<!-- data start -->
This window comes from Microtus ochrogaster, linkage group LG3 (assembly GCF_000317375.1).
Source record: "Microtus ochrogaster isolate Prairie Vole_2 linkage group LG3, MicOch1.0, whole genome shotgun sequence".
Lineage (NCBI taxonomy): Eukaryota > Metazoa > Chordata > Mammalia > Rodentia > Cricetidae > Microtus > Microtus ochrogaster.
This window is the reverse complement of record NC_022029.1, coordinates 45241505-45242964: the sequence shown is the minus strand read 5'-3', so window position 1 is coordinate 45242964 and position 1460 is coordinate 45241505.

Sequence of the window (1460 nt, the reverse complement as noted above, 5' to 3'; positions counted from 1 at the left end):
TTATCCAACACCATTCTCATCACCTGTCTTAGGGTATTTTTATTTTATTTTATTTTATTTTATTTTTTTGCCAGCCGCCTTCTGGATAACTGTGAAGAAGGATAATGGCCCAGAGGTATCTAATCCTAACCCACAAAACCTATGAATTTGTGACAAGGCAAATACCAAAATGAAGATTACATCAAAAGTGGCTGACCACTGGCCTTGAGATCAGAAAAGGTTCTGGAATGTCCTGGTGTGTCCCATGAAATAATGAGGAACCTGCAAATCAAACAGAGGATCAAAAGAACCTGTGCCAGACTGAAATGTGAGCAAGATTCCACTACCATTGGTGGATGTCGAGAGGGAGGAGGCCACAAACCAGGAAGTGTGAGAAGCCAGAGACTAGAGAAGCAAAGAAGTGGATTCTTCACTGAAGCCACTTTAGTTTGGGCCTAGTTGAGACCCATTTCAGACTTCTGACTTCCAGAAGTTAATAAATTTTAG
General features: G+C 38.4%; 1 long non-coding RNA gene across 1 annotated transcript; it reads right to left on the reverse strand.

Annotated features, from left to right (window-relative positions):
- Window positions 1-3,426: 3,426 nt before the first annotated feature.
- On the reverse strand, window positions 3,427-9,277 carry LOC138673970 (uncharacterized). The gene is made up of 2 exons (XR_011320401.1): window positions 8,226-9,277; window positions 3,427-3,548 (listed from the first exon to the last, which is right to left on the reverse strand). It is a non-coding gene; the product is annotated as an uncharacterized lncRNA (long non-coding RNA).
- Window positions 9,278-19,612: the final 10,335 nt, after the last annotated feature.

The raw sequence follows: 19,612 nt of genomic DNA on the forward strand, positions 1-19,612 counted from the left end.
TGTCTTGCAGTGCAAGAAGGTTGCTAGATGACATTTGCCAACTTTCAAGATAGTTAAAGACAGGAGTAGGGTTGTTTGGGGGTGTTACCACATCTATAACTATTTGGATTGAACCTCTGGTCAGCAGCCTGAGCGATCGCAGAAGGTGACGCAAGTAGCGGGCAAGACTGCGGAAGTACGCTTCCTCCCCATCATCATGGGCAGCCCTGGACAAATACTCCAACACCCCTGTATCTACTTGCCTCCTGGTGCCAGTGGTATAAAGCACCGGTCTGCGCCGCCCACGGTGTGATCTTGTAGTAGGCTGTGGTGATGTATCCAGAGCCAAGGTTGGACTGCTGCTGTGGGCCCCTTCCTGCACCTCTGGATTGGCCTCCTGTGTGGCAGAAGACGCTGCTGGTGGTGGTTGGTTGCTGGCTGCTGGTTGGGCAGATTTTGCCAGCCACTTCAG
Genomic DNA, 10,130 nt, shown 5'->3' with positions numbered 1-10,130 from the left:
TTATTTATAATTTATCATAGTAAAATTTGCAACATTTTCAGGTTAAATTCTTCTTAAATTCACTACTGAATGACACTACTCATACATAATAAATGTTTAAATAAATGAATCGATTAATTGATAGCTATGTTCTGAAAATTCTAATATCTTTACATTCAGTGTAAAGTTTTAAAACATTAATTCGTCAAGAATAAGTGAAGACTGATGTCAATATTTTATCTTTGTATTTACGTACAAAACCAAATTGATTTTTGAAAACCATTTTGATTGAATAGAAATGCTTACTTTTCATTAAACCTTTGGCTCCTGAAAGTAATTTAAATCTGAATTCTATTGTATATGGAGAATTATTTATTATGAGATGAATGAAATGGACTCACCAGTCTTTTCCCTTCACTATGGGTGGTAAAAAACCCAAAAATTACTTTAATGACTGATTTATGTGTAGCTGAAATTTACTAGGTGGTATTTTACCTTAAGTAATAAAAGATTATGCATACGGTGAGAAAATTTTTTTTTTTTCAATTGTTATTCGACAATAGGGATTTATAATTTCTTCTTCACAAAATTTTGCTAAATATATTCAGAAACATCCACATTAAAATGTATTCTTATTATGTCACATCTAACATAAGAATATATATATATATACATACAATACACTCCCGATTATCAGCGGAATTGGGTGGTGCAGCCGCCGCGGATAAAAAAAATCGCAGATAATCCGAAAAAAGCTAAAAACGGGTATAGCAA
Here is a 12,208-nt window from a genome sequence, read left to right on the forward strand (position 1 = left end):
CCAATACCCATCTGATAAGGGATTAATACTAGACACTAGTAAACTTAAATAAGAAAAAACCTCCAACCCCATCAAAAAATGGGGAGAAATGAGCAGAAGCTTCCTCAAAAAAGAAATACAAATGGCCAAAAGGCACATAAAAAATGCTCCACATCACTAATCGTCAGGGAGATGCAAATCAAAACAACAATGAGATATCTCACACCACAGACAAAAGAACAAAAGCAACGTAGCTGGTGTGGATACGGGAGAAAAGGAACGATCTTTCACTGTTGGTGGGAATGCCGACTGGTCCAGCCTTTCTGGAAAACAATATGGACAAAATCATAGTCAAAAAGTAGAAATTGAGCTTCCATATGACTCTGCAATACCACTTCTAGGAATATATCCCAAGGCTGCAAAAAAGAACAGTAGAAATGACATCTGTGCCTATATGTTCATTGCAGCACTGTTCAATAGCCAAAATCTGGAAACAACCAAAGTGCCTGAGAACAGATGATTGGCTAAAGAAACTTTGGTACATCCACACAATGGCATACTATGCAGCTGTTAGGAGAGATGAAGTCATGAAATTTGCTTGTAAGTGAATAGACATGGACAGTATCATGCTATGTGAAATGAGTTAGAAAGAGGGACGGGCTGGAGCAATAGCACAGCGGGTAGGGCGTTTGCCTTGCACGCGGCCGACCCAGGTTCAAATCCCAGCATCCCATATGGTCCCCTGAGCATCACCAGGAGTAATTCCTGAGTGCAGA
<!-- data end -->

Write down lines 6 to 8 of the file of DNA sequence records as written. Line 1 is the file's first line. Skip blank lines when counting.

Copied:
TTATCCAACACCATTCTCATCACCTGTCTTAGGGTATTTTTATTTTATTTTATTTTATTTTATTTTTTTGCCAGCCGCCTTCTGGATAACTGTGAAGAAGGATAATGGCCCAGAGGTATCTAATCCTAACCCACAAAACCTATGAATTTGTGACAAGGCAAATACCAAAATGAAGATTACATCAAAAGTGGCTGACCACTGGCCTTGAGATCAGAAAAGGTTCTGGAATGTCCTGGTGTGTCCCATGAAATAATGAGGAACCTGCAAATCAAACAGAGGATCAAAAGAACCTGTGCCAGACTGAAATGTGAGCAAGATTCCACTACCATTGGTGGATGTCGAGAGGGAGGAGGCCACAAACCAGGAAGTGTGAGAAGCCAGAGACTAGAGAAGCAAAGAAGTGGATTCTTCACTGAAGCCACTTTAGTTTGGGCCTAGTTGAGACCCATTTCAGACTTCTGACTTCCAGAAGTTAATAAATTTTAG
General features: G+C 38.4%; 1 long non-coding RNA gene across 1 annotated transcript; it reads right to left on the reverse strand.

Annotated features, from left to right (window-relative positions):